Deputy Chief Brian Simpson said officers were aware the three cousins had left the country, and police did all they could with that information when they learned it.
"We did have knowledge that those individuals were overseas," Simpson said Thursday. "Past that, I can't offer much.
"In the areas that are involved, to get information is hard. To get that information confirmed is even harder."
He said the three were known to police before they left and there was an indication that they may have been high-risk travellers.
Edmonton police informed the RCMP, which has the mandate to handle terrorist or extremist activities.
The CBC has quoted the father of one of the men, who said the three were radicalized in Edmonton and died fighting with the Islamic State of Iraq and the Levant.
Ahmed Hirsi told CBC his son Mahad, 20, died last fall along with cousins Hamsa and Hersi Kariye.
Simpson did not confirm the names.
Hirsi told the broadcaster that in 2010, Mahad moved from Toronto to Edmonton to live with his aunt. He began attending a local mosque and from there became radicalized, moving in with the two cousins.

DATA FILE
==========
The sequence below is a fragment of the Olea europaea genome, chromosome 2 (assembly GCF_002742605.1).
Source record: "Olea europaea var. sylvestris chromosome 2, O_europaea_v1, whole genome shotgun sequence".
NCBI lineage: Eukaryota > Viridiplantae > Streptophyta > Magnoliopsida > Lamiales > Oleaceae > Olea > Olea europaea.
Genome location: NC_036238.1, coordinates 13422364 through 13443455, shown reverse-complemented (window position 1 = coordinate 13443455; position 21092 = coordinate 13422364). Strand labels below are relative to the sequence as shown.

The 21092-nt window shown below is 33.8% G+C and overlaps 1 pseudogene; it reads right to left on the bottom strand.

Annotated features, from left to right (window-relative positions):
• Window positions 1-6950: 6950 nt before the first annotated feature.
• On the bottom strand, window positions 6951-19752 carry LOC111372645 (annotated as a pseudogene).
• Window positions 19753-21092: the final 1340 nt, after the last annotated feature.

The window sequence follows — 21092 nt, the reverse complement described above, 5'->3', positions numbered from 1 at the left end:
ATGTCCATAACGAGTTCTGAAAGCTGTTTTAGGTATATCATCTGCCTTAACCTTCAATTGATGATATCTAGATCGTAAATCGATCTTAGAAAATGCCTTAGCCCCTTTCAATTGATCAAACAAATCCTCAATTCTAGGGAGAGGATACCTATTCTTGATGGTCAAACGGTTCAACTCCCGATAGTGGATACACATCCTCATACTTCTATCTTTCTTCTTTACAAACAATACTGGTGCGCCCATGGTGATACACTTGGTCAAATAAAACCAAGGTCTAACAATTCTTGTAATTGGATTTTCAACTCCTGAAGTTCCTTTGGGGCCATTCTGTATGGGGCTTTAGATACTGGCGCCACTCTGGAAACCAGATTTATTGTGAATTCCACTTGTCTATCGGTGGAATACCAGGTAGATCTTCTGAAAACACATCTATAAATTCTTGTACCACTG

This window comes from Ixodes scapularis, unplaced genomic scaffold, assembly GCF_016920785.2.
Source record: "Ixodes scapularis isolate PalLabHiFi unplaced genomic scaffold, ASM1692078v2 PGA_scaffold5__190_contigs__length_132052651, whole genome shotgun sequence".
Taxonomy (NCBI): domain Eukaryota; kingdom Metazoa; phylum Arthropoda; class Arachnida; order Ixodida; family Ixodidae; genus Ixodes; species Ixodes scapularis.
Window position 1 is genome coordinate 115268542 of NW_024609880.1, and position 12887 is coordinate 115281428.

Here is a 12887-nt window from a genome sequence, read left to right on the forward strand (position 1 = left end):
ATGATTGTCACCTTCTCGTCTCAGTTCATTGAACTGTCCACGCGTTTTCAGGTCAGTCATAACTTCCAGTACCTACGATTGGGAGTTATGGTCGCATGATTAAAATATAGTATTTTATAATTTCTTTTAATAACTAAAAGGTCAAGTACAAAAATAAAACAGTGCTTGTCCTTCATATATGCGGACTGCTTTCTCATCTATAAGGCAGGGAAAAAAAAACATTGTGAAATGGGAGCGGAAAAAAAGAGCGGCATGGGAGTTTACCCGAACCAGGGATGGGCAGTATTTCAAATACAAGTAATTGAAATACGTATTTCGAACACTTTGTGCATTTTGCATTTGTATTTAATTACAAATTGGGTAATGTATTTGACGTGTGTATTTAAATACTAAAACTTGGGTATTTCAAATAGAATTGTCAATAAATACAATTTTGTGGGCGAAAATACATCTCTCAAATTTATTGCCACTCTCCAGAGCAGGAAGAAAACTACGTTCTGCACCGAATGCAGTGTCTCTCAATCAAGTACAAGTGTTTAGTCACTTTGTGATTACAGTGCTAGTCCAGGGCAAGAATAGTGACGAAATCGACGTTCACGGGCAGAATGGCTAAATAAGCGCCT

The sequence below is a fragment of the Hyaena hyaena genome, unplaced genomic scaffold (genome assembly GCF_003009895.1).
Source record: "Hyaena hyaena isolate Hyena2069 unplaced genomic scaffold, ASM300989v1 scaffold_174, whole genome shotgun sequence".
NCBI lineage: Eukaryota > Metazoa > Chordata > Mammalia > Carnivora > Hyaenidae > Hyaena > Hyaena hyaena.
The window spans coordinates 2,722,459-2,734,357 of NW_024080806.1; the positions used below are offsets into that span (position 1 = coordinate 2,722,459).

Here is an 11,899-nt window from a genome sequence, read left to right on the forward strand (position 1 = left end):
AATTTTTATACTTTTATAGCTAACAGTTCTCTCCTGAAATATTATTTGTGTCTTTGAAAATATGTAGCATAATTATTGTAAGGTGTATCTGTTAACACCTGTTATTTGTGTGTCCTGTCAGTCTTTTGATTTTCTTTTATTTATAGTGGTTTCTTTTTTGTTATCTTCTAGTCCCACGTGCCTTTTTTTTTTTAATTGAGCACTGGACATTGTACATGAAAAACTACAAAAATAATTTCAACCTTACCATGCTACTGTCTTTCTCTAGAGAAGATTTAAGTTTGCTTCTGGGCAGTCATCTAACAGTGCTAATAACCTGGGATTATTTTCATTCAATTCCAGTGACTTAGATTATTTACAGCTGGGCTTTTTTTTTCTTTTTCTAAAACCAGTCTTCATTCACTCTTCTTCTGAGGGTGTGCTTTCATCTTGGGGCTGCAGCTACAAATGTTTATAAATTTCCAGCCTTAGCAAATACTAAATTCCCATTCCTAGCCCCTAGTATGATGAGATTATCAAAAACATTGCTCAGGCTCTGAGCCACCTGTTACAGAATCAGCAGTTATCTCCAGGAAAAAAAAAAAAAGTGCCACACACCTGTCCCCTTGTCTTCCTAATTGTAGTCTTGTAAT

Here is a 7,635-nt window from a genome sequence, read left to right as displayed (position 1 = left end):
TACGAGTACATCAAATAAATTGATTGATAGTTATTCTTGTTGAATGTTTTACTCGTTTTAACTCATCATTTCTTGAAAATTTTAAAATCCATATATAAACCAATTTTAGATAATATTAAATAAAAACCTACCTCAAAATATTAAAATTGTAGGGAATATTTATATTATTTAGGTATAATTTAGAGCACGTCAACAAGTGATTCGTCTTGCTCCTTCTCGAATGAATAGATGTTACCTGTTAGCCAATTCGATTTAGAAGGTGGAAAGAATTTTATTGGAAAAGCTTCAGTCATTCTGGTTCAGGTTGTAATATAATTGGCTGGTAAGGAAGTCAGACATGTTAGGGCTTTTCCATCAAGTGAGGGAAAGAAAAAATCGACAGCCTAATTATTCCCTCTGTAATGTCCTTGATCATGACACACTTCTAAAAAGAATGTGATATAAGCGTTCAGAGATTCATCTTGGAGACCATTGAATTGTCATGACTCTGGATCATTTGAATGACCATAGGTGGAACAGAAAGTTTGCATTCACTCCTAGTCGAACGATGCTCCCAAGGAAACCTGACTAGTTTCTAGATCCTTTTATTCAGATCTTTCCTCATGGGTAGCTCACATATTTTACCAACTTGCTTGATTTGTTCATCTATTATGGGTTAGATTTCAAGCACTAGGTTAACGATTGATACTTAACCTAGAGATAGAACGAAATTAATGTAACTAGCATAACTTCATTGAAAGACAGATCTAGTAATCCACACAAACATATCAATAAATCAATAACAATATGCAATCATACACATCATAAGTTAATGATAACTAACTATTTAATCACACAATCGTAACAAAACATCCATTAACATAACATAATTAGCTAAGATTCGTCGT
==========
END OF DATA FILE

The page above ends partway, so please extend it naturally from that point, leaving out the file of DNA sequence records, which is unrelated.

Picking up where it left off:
The CBC quoted other family members disputing that the trio died fighting for ISIS, saying they had only gone to Egypt to further their religious education.
Simpson said there are other investigations going on into radicalized young people in the city and right across Canada.
"We've had two attacks in this country. We've seen what happened in France recently. We saw what's happened in Australia. So we have to be attuned to the issue," he said.
"We've got a great country here and it's a balance. You don't want to create paranoia.
"We want to create knowledge and education to allow people to have the tools and the ability to deal with this effectively."
Simpson also clarified remarks made this week to The National Post newspaper by Edmonton Police Chief Rod Knecht.
Knecht, in the interview was commenting on how Parliament Hill shooter Michael Zehaf Bibeau had worked in the oil industry, where workers can earn vast sums in short periods of time.
Knecht agreed in the article that it is possible other extremists may be working in Fort McMurray.
"The EPS is not saying that Fort McMurray is a hotbed for extremism or terrorism, or any other community in Alberta for that matter," said Simpson.
"However, the economics in Fort McMurray make it easier for these types of activities to be funded easily and quickly, as was the case with the Ottawa shooter."
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